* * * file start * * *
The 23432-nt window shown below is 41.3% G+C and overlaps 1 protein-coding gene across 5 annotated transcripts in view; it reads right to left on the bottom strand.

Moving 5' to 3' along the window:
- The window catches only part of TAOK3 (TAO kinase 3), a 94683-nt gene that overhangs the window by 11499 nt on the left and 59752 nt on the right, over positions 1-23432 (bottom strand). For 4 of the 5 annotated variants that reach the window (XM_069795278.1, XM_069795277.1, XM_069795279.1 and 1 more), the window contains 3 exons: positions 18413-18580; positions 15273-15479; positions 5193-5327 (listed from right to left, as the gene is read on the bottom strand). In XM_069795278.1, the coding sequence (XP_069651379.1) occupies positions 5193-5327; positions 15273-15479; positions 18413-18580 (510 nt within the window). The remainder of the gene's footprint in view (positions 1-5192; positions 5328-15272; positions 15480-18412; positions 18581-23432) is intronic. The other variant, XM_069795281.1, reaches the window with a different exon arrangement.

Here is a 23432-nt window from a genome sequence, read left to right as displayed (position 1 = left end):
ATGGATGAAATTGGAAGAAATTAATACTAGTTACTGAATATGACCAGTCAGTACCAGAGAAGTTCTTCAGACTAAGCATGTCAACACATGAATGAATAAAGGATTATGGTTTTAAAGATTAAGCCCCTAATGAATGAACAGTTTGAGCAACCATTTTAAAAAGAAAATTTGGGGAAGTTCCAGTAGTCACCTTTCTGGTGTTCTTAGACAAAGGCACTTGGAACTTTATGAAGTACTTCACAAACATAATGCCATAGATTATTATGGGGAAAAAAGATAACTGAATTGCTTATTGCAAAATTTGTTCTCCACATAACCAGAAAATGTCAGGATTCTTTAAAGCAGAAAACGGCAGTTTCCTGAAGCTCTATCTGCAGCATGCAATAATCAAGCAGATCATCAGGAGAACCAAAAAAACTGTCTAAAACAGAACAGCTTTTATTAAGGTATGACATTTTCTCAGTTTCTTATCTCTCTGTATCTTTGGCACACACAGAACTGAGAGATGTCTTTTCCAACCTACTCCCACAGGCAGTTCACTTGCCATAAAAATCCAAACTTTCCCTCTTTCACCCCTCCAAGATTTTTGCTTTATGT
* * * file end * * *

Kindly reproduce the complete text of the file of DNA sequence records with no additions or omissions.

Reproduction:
The 23432-nt window shown below is 41.3% G+C and overlaps 1 protein-coding gene across 5 annotated transcripts in view; it reads right to left on the bottom strand.

Moving 5' to 3' along the window:
- The window catches only part of TAOK3 (TAO kinase 3), a 94683-nt gene that overhangs the window by 11499 nt on the left and 59752 nt on the right, over positions 1-23432 (bottom strand). For 4 of the 5 annotated variants that reach the window (XM_069795278.1, XM_069795277.1, XM_069795279.1 and 1 more), the window contains 3 exons: positions 18413-18580; positions 15273-15479; positions 5193-5327 (listed from right to left, as the gene is read on the bottom strand). In XM_069795278.1, the coding sequence (XP_069651379.1) occupies positions 5193-5327; positions 15273-15479; positions 18413-18580 (510 nt within the window). The remainder of the gene's footprint in view (positions 1-5192; positions 5328-15272; positions 15480-18412; positions 18581-23432) is intronic. The other variant, XM_069795281.1, reaches the window with a different exon arrangement.

Here is a 23432-nt window from a genome sequence, read left to right as displayed (position 1 = left end):
ATGGATGAAATTGGAAGAAATTAATACTAGTTACTGAATATGACCAGTCAGTACCAGAGAAGTTCTTCAGACTAAGCATGTCAACACATGAATGAATAAAGGATTATGGTTTTAAAGATTAAGCCCCTAATGAATGAACAGTTTGAGCAACCATTTTAAAAAGAAAATTTGGGGAAGTTCCAGTAGTCACCTTTCTGGTGTTCTTAGACAAAGGCACTTGGAACTTTATGAAGTACTTCACAAACATAATGCCATAGATTATTATGGGGAAAAAAGATAACTGAATTGCTTATTGCAAAATTTGTTCTCCACATAACCAGAAAATGTCAGGATTCTTTAAAGCAGAAAACGGCAGTTTCCTGAAGCTCTATCTGCAGCATGCAATAATCAAGCAGATCATCAGGAGAACCAAAAAAACTGTCTAAAACAGAACAGCTTTTATTAAGGTATGACATTTTCTCAGTTTCTTATCTCTCTGTATCTTTGGCACACACAGAACTGAGAGATGTCTTTTCCAACCTACTCCCACAGGCAGTTCACTTGCCATAAAAATCCAAACTTTCCCTCTTTCACCCCTCCAAGATTTTTGCTTTATGT